|Vol. III, No. 50 23 Sharavan 2007, August 7, 1950, Annas Four – Air Mail-/4/6|
The Abdullah Government have decided to stop all grants to Government-aided educational institutions, the number of which in Srinagar city, the district place of Anantnag and the district place of Baramula alone is more than double the total number of Government schools. The number of the aided institutions is more than 30. The students too are in vast majority in the aided schools, numbering nearly 6,000 as against 3,000 receiving education in Government schools. The Government has sent a note to all the aided schools to this effect. The Aided Institutions Re-organisation Committee, in a resolution passed recently, has declared the proposed executive measure in the field of Education by the Government as ‘retrograde, arbitrary, anti-national and lacking in political and social foresight’. Besides, 400 teachers of the aided institutions met the chief Minister Sheikh Abdullah and made him aware of the grave consequences that might follow the implementation of the ordinance. Sh. Abdullah is reported to have said : “The Government is resolute in seeing it done because the New Kashmir programme allows nothing less and nothing else.” The teachers are said to have returned ‘disappointed’. The public too are painfully surprised at this step of the Government, for it is likely to retard and not accelerate the pace of education.
The plan of the State Government, would give one High School, one middle School and a primary school to each of the eight wards of the city of Srinagar. Evidently, this mathematical distribution of the schools is based on the hypothesis that the population of the city is equally distributed among the eight wards which is not the case at all. The private schools now in existence took root according to the needs of the different parts of the city, and if the new plan is executed, there is bound to be overcrowding in some schools and corresponding depletion in others. This will mean a lot of inconvenience to the student community and create serious difficulties in the management of the over-crowded schools. Furthermore, many of the teachers now employed in these Aided Schools will be thrown out of employment and economic distress now prevailing in the State will be accentuated. Financially the Government will gain little from the change, for while the number of schools will be reduced, the student population will remain unchanged and though part of the staff for the new schools can be obtained from the existing over-staffed Government schools, the new institutions will cost enormously more than the private institutions of equal size.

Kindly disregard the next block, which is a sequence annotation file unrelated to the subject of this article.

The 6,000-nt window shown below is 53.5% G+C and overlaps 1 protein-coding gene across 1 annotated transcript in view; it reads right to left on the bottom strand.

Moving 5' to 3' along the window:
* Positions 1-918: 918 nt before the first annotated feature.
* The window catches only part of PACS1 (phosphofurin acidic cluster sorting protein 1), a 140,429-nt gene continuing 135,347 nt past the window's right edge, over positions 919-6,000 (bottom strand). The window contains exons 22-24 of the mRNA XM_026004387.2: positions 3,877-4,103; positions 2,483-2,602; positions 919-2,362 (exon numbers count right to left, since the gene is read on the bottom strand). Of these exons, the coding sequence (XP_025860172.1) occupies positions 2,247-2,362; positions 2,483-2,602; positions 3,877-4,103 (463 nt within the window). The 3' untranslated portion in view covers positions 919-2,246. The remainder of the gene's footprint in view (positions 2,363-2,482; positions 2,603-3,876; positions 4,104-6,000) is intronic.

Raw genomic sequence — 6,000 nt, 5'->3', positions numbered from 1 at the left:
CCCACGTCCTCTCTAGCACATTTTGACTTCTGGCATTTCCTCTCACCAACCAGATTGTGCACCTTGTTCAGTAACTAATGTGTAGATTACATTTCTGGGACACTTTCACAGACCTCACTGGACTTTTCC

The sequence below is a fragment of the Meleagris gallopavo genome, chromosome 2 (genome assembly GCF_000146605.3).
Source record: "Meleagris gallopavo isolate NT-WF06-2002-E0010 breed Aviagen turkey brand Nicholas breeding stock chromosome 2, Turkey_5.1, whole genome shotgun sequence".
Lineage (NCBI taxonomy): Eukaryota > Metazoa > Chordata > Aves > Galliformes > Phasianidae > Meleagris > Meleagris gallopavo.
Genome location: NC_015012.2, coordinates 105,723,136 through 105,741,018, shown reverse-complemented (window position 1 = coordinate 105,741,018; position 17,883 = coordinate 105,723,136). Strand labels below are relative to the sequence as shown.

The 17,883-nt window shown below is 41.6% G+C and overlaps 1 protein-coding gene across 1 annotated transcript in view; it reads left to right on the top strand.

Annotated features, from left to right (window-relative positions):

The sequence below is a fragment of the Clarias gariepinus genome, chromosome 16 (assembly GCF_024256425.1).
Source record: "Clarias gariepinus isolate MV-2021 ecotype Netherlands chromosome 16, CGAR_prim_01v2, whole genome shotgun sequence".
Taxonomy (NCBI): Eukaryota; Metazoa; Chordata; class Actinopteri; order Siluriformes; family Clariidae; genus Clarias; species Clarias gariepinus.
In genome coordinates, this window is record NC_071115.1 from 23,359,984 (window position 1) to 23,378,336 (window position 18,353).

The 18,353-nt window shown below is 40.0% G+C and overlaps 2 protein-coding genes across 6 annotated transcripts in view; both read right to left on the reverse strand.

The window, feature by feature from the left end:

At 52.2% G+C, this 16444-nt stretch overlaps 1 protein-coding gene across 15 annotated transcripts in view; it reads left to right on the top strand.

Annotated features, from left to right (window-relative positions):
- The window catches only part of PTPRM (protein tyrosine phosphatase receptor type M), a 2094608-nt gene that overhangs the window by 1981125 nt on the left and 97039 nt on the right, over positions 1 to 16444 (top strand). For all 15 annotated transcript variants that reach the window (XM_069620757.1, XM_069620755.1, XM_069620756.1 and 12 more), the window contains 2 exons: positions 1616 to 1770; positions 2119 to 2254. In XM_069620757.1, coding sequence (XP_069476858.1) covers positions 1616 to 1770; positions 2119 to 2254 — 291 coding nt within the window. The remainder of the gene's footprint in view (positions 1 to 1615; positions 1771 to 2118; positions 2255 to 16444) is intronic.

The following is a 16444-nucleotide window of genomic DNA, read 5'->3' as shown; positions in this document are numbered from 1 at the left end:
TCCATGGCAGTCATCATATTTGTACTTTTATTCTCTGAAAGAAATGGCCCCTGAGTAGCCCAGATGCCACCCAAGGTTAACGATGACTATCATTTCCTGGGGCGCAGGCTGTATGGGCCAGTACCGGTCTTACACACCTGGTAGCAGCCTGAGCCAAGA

Besides private institutions have always shown a superior percentage in Matriculation results as compared with the results of other institutions. The argument advanced that private schools are merely coaching institutions and cannot impart real education, cannot hold good in the face of a comparison of the records of the aided schools of Srinagar with leading Government High Schools.
In fact no Government High School has been able to approach even distantly the standards of physical and moral education achieved by aided high schools. We shudder at the prospect of these schools with glorious traditions and magnificent records of service to the country passing into utter oblivion.
The reason why these private institutions show better all-round results than Government institutions is obvious. The former are impelled and inspired by a lofty sense of social service and high ideals, while the motive power behind the latter is mostly mercenary and the aim is hardly distinguishable from the hackneyed routine work culminating in the mere passing of examinations. It is said by protagonists of the new plan that the so-called nationalisation of education is necessary for sinking the communal antipathies in the country.
In fact communal consciousness and the sense of separatism between the votaries of different faiths is born in the home, and actively nursed in mosques and churches. How does the Government propose to deal with these aspects of the problem? No religion teaches or is supposed to teach the cult of harted between man and man. On the other hand every known religion claims the doctrine of human brotherhood as its speciality and if the Government takes care to see that this doctrine is actually propagated in these schools, it could not have a better agency for the propagation of human brotherhood and national unity.
National interests demand that these institutions should be left undisturbed and allowed to work on their own special lines, subject to the one overriding condition that they positively inculcate communal harmony and national unity in their alumni. This would be quite in keeping with the Government’s clearly declared policy of secularism.
—Shamlal Kaul (August 9, 2015 Page 6)